Arthur tried to feel something, anything. He tried to be angry at what Mr. Grim had done to him, upset with fate, or even sad that his life had come to this. Instead, he only felt calm, patient. He sipped at his tea.
“What would that be?”
Mr. Grim waved a hand. “Whatever we feel up to, Mr. White.” He set his tea down.
“Now, what would you like to talk about?”
I was having a good day. They were rare enough in my line of work, so I didn’t overthink it. It was a bright, crisp day, the air just between uncomfortably warm and chilly, and smelling of leaves and frost. Leaves on the trees were just beginning to turn, from greens to golds and reds. They scuttled down the empty streets of the Lot, making a sound like a dog’s claws on concrete.
I was in the back yard with Cora, my live-in assistant. She’d talked me into tilling up a corner of the yard and buying her some seeds so she could have a vegetable garden. She claimed I’d had too many waffles and Cokes. I claimed she was trying to kill me with roughage.
Brother Shaun (on loan from the Church of the Monstrum) was in the front yard, clipping the long grass. The trick was, he said, to keep it long enough that no one noticed you lived there, but short enough that things couldn’t hide in it. He said ‘things’ just like that, with a slight emphasis that made me think maybe he believed there really were tigers in the long grass.
Cora was on her knees in the dirt, ripping weeds out by the roots. With the ferocity that she went after them, I almost felt sorry for the little green bastards as they went flying over her shoulder. I sidestepped one as it came at me, and took a sip of my drink.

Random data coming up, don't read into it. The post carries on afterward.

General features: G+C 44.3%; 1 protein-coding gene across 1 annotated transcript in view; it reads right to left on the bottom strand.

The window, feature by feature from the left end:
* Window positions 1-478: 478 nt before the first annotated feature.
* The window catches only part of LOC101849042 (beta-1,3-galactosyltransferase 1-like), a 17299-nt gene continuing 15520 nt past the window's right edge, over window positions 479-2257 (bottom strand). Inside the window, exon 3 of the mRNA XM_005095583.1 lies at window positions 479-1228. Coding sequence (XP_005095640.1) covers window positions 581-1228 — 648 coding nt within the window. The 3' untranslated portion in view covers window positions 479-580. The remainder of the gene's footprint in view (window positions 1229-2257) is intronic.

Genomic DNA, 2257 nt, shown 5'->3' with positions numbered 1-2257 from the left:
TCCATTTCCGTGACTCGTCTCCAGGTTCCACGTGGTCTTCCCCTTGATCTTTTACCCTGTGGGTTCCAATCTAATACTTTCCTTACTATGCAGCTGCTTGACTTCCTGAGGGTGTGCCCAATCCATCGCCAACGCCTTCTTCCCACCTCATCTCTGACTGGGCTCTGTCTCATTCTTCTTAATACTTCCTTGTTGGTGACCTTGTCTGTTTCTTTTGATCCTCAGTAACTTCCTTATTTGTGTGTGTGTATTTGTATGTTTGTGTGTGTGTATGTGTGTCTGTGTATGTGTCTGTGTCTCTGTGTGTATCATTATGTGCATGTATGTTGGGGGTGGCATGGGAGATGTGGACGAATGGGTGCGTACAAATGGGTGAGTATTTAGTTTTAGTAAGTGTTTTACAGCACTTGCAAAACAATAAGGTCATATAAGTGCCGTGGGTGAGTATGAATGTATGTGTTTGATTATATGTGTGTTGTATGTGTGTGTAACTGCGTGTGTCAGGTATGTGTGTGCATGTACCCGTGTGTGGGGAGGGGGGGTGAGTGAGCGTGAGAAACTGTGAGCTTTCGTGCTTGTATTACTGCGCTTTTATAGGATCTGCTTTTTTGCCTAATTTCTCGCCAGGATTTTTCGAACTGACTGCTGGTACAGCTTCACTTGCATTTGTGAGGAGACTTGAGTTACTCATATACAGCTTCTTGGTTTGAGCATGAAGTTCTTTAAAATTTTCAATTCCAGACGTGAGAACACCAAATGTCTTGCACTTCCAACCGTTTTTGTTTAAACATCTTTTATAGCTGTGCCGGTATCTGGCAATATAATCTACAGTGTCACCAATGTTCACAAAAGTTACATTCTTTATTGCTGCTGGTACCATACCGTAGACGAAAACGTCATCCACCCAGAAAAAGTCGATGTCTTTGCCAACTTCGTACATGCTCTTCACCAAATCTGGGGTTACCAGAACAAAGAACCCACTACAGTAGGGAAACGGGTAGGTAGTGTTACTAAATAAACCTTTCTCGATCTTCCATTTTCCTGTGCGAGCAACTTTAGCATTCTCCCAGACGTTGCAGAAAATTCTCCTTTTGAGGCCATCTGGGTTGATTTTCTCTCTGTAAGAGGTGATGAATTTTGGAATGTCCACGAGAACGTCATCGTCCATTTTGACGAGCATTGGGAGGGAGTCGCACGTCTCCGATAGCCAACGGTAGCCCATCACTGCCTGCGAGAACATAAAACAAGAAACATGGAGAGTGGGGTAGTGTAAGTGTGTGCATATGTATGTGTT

“Working out some issues?”
She blew a hair out of her face and leaned back onto her heels, and wiped an arm across her forehead.
“City’s giving me grief about our office. Says we’re in a private zone, and we should be in a commercial. Plus, there’s property taxes coming u-”
She was cut off by Brother Shaun calling from the front.
“Hey! Wolf! Cora!”
“Yeah?” I called up. I wasn’t feeling super motivated. The weather was making me feel lazy.
“You should come up.” Shaun called. “There’s a- there’s a guy here.”
Cora and I looked at each other. I set my drink down, and she got up and dusted her knees. We walked around the house, the tall grass whispering at our shins. Brother Shaun was standing in front, a pair of clippers dangling from one hand. He saw us and pointed to a figure in the street. It was just standing there, swaying slightly back and forth. I could smell rotted meat and fresh soil. It opened its mouth, and a groan escaped, drifting toward us on the breeze.
“Is that -?” Cora asked.
“Nah, couldn’t be.” I said.
Brother Shaun was already halfway to the man. I could see he was dressed in dirty clothes, and wondered if he was one of the Brothers. Maybe one who’d fallen on harder times. The man seemed to be suddenly aware of Shaun, and began to shuffle toward him, as though his limbs were stiff.
“Shaun!” I called out.
The brother looked over his shoulder and waved to us. “It’s fine. I know what to do.”
He closed the distance to the man, and in a second, had stabbed his clippers into his chest. Black goo ran from the wound, though the man didn’t seem to notice. I wondered if I’d just seen a monk stab someone to death. Shaun nodded once to himself, tugged the clippers free, and jammed them into the man’s eye socket. I cringed. I felt Cora do the same next to me. The man, whoever he had been, fell to the ground, unmoving. Shaun looked up and back at us, giving the thumbs-up.
“Oh shit.” Cora said beside me.